August 21, 2013
UK pressure on the Guardian over Snowden’s leaks contradicts the country’s freedom of press declarations, the Russian Foreign Ministry said. It also reveals Britain’s “double standards” on human rights, the ministry spokesman pointed out.
“The moves taken by the UK authorities in relation with the Guardian newspaper office are discordant with the statements of the British side on their adherence to universal human rights standards, including that of the freedom of media, the rights of journalists and the protection of private life,” Foreign Ministry spokesman, Aleksandr Lukashevich, said in a statement on Wednesday.
The incident at the Guardian office  is just another example of “the double standards practice applied by London in the sphere of human rights,” Lukashevich added.
Instead of resorting to “dubious methods of covering up tracks,” the British side should “pay due attention to the worrisome ongoing tendency for the abuse of fundamental human rights and freedoms,” the diplomat stressed. He noted that the cases of such abuse are “increasingly often signaled by the international human rights community.”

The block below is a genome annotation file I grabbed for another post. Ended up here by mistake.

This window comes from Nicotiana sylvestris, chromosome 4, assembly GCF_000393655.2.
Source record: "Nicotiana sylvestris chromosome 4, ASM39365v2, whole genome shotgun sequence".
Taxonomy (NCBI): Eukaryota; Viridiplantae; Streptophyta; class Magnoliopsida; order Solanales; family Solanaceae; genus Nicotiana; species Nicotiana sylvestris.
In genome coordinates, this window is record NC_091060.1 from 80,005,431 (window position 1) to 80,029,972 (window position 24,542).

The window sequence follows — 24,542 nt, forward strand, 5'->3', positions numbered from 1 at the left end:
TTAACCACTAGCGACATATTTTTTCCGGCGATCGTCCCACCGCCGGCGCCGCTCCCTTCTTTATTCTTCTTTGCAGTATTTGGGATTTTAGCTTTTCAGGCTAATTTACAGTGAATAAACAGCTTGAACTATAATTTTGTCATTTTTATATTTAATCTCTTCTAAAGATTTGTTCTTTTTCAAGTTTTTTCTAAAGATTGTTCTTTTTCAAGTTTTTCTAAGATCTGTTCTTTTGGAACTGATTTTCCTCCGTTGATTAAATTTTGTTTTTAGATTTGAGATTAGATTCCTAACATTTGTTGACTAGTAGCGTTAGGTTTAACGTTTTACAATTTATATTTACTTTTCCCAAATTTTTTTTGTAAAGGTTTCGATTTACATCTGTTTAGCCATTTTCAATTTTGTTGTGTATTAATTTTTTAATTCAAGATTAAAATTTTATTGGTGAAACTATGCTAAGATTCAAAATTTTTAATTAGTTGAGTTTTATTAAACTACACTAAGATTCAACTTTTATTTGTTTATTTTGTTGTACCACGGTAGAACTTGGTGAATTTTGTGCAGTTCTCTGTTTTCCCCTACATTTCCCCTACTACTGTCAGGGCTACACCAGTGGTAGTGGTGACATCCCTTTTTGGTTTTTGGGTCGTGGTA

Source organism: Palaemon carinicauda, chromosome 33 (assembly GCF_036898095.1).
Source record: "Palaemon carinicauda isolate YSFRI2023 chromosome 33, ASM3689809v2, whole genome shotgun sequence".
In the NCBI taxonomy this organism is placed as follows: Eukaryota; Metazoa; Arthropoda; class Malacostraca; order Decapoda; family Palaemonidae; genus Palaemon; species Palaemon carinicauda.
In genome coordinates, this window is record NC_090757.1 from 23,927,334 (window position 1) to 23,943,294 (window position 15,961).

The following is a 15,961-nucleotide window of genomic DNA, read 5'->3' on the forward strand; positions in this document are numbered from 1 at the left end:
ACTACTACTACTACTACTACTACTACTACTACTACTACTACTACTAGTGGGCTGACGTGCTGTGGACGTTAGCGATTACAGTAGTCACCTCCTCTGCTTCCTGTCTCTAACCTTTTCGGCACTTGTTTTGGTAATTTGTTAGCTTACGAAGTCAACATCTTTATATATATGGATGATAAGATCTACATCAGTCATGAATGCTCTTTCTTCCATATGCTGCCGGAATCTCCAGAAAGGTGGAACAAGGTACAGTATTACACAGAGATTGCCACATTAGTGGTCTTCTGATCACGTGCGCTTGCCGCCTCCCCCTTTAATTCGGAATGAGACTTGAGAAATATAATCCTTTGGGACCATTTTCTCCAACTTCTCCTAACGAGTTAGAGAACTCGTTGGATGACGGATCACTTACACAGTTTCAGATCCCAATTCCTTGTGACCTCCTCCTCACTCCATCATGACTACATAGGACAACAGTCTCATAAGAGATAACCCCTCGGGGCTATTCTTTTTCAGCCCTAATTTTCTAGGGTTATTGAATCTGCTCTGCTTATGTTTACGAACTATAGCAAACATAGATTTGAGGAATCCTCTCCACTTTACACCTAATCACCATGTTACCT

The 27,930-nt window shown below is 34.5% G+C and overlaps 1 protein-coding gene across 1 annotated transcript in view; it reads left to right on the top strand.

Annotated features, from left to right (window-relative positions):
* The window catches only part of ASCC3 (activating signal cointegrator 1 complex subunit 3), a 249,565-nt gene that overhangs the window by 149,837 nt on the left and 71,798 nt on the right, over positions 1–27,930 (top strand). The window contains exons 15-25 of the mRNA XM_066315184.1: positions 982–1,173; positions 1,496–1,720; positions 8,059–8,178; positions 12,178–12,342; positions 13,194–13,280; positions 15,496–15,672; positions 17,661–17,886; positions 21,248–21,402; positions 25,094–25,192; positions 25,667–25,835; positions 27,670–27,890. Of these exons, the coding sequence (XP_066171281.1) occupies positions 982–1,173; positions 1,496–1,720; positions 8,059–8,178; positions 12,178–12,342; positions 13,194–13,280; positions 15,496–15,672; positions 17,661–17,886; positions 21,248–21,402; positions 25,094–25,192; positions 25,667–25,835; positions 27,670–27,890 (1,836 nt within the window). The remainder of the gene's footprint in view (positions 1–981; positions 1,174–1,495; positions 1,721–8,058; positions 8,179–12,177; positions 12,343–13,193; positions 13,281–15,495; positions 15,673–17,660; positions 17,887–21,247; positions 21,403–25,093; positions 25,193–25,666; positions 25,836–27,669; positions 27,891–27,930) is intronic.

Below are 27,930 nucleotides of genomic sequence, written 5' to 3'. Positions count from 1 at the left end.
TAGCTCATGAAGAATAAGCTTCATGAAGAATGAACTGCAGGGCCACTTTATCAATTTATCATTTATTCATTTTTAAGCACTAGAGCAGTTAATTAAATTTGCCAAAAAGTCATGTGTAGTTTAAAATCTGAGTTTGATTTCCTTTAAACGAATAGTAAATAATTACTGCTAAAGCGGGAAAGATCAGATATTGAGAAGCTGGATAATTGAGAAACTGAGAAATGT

Lukashevich then called on the UK government to “make necessary conclusions” from the situation.
It was revealed by Alan Rusbringer, editor of the Guardian, that two months ago the British government threatened them with legal action unless they handed back or destroyed material given to them by former NSA agent Edward Snowden.
That was confirmed by the UK Deputy Prime Minister Nick Clegg in a statement on Wednesday.
- A d v e r t i s e m e n t
It comes after David Miranda, Glen Greenwald’s partner, the Guardian journalist who published Snowden’s material, was detained and questioned for nine hours at London’s Heathrow airport under anti-terrorism laws.
The British government has defended their actions saying that he had “sensitive, stolen data” in his possession.